There will come a time when the dust will have to settle. There will come a time for reckoning. There will come a time for brilliant minds to do what they know best: pull the country out of its mire.

But that doesn’t mean the fight is over, or that the end has been achieved. Hopefully, there won’t be a moment when we take our eyes off the ball, a moment for complacency, a lapse in our conscience, a twist in our sobriety.

Joseph Muscat may be ending his fiefdom in a matter of weeks, days, with a grandiose clattering of crockery accompanying his fall from grace; a fitting anti-climax to his Napoleonic ambitions.

Without wanting to destroy Labour’s work in the matter of a few sweeping statements, I think it is only logical to say that even the diehard PL supporter understands this machine wasn’t perfect.

The country will survive without Muscat, and so will the Labour Party which needs to reshape, regroup, come down and clean up its act. While the Daphne Caruana Galizia assassination and the very existence of Keith Schembri remain an indelible mark through which history won’t absolve Muscat, there is more to restoring normality than simply overthrowing the king.

For a young Republic such as ours, these years have been trying times. We’ve seen the flat-out acceleration of neoliberal economic policies, coupled with blind institutions who came to consider corruption as matter-of-fact, natural, endemic to government; the “pro-business” approach which came to mean “let them do what they please”; the systematic theft of our democracy, our laws and even our streets by members of the business community.

That a leading member of big business, together with Malta’s most powerful unelected politician (who also hails from the business class) could be involved in the assassination of a journalist is indeed a chilling allegory to the state of our political play: a typical orgy of power and interests conspiring together in a hotbed of corruption. This is material that keeps military juntas, not democracies, going.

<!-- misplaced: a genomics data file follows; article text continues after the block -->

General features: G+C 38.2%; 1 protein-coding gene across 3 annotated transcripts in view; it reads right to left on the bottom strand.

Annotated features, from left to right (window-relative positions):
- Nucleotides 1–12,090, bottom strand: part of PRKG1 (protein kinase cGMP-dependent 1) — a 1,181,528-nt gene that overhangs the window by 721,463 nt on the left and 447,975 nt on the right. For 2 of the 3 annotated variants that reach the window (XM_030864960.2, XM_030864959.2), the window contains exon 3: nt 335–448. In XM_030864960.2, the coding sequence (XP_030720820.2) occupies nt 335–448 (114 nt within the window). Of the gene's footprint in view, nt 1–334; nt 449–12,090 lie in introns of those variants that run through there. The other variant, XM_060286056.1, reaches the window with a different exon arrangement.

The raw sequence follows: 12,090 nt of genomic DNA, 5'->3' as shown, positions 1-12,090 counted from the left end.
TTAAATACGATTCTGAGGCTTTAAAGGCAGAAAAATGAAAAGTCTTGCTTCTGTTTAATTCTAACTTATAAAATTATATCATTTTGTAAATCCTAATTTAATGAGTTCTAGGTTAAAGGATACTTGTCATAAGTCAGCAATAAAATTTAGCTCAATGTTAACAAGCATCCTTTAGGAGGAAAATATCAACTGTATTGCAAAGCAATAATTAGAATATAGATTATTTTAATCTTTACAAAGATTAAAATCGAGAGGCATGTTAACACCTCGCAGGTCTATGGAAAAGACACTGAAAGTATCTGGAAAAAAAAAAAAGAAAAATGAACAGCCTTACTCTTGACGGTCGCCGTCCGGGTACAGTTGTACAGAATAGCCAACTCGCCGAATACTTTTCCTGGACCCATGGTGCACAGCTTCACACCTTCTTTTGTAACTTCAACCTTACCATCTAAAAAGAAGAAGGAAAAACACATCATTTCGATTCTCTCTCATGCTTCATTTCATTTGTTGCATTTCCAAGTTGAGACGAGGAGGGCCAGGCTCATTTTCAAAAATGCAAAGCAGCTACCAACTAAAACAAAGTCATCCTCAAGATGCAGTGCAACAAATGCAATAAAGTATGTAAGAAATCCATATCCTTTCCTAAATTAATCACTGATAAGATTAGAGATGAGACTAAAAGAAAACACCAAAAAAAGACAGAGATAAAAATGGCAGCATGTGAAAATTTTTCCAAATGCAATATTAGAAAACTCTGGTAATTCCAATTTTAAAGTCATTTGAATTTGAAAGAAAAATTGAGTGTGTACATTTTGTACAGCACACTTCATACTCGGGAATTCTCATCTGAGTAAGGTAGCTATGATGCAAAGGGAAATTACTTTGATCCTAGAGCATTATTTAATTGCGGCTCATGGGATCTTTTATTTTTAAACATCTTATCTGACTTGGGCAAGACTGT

They have been trying times for us Socialists too. The serious issues affecting the quality of life of many people have been forgotten throughout the Muscat era, and will remain buried unless we, too, step up to be counted.

We can no longer read about shady €5,000-a-day deals while at the same time knowing that many are still falling below the gerrymandered poverty line, living in garages, sleeping in cars, working for €770-a-month salaries as property and rent prices reach surreal levels.

We can no longer read about the privatisations of hospitals and public spaces with redacted contracts or ridiculous price tags that resemble those of sweat-shop clothing. We can no longer read about overpaid stooges receiving a salary for not turning up to work, and this line isn’t really about Melvin Theuma.

We can no longer read about shady €5,000-a-day deals while at the same time knowing that many are still falling below the gerrymandered poverty line

We can no longer read about the €50,000 salary which the Arts Council pays Lou Bondi, who meanwhile earns other substantial income from the likes of Silvio Debono for what he calls “PR”. Similarly, Robert Musumeci, a graduate in law and architecture who, like a third division goalkeeper in a Champions League final, is out of place, out of depth and out of mind; as his fudged construction reform shows, he should be placed out of sight and dedicate himself to what he knows best: testing mirrors.

We can no longer read about Elizabeth Ellul running the horror-show that is the PA board; and we can no longer accept Frederick Azzopardi bullying farmers and landowners into sacrificing their land and livelihoods to the god of tarmac.